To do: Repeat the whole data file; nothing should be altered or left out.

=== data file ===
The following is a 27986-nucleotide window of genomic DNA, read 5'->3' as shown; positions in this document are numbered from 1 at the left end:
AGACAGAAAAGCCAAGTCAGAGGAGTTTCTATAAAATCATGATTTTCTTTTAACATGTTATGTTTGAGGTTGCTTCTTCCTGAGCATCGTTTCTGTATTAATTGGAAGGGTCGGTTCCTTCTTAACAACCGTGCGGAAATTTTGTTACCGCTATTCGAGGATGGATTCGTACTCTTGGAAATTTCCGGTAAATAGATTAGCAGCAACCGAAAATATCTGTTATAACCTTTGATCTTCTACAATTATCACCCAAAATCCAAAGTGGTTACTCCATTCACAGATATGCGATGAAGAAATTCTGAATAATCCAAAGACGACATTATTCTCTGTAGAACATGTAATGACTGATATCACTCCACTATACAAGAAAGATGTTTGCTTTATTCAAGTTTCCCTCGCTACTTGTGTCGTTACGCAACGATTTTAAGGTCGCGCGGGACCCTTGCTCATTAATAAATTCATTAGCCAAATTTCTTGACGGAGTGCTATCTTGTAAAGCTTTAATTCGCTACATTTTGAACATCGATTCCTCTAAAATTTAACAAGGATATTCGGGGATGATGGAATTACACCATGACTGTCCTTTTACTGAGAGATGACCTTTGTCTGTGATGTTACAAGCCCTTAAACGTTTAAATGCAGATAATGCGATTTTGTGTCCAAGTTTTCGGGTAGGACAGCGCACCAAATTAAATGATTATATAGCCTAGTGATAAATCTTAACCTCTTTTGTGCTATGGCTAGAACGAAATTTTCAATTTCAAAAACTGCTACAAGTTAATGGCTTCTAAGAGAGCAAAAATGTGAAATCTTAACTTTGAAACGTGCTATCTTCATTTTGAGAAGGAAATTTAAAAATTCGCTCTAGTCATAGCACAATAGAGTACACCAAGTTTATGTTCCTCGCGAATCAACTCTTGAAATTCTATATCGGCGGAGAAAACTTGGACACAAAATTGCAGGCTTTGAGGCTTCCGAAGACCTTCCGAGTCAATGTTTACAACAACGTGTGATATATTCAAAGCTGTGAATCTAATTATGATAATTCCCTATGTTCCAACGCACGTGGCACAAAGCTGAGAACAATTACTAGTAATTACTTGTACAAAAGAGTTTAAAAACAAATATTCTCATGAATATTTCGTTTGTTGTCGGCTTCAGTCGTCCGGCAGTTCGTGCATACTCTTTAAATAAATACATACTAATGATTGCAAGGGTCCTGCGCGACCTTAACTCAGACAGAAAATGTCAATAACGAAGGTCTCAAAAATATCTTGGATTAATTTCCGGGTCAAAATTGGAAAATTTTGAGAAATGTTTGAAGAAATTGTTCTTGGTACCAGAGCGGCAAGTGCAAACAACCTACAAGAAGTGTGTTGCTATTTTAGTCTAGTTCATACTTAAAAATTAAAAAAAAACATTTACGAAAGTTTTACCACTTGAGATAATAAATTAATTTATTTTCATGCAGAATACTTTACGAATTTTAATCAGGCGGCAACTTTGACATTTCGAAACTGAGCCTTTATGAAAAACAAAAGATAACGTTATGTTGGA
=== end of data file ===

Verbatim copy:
The following is a 27986-nucleotide window of genomic DNA, read 5'->3' as shown; positions in this document are numbered from 1 at the left end:
AGACAGAAAAGCCAAGTCAGAGGAGTTTCTATAAAATCATGATTTTCTTTTAACATGTTATGTTTGAGGTTGCTTCTTCCTGAGCATCGTTTCTGTATTAATTGGAAGGGTCGGTTCCTTCTTAACAACCGTGCGGAAATTTTGTTACCGCTATTCGAGGATGGATTCGTACTCTTGGAAATTTCCGGTAAATAGATTAGCAGCAACCGAAAATATCTGTTATAACCTTTGATCTTCTACAATTATCACCCAAAATCCAAAGTGGTTACTCCATTCACAGATATGCGATGAAGAAATTCTGAATAATCCAAAGACGACATTATTCTCTGTAGAACATGTAATGACTGATATCACTCCACTATACAAGAAAGATGTTTGCTTTATTCAAGTTTCCCTCGCTACTTGTGTCGTTACGCAACGATTTTAAGGTCGCGCGGGACCCTTGCTCATTAATAAATTCATTAGCCAAATTTCTTGACGGAGTGCTATCTTGTAAAGCTTTAATTCGCTACATTTTGAACATCGATTCCTCTAAAATTTAACAAGGATATTCGGGGATGATGGAATTACACCATGACTGTCCTTTTACTGAGAGATGACCTTTGTCTGTGATGTTACAAGCCCTTAAACGTTTAAATGCAGATAATGCGATTTTGTGTCCAAGTTTTCGGGTAGGACAGCGCACCAAATTAAATGATTATATAGCCTAGTGATAAATCTTAACCTCTTTTGTGCTATGGCTAGAACGAAATTTTCAATTTCAAAAACTGCTACAAGTTAATGGCTTCTAAGAGAGCAAAAATGTGAAATCTTAACTTTGAAACGTGCTATCTTCATTTTGAGAAGGAAATTTAAAAATTCGCTCTAGTCATAGCACAATAGAGTACACCAAGTTTATGTTCCTCGCGAATCAACTCTTGAAATTCTATATCGGCGGAGAAAACTTGGACACAAAATTGCAGGCTTTGAGGCTTCCGAAGACCTTCCGAGTCAATGTTTACAACAACGTGTGATATATTCAAAGCTGTGAATCTAATTATGATAATTCCCTATGTTCCAACGCACGTGGCACAAAGCTGAGAACAATTACTAGTAATTACTTGTACAAAAGAGTTTAAAAACAAATATTCTCATGAATATTTCGTTTGTTGTCGGCTTCAGTCGTCCGGCAGTTCGTGCATACTCTTTAAATAAATACATACTAATGATTGCAAGGGTCCTGCGCGACCTTAACTCAGACAGAAAATGTCAATAACGAAGGTCTCAAAAATATCTTGGATTAATTTCCGGGTCAAAATTGGAAAATTTTGAGAAATGTTTGAAGAAATTGTTCTTGGTACCAGAGCGGCAAGTGCAAACAACCTACAAGAAGTGTGTTGCTATTTTAGTCTAGTTCATACTTAAAAATTAAAAAAAAACATTTACGAAAGTTTTACCACTTGAGATAATAAATTAATTTATTTTCATGCAGAATACTTTACGAATTTTAATCAGGCGGCAACTTTGACATTTCGAAACTGAGCCTTTATGAAAAACAAAAGATAACGTTATGTTGGA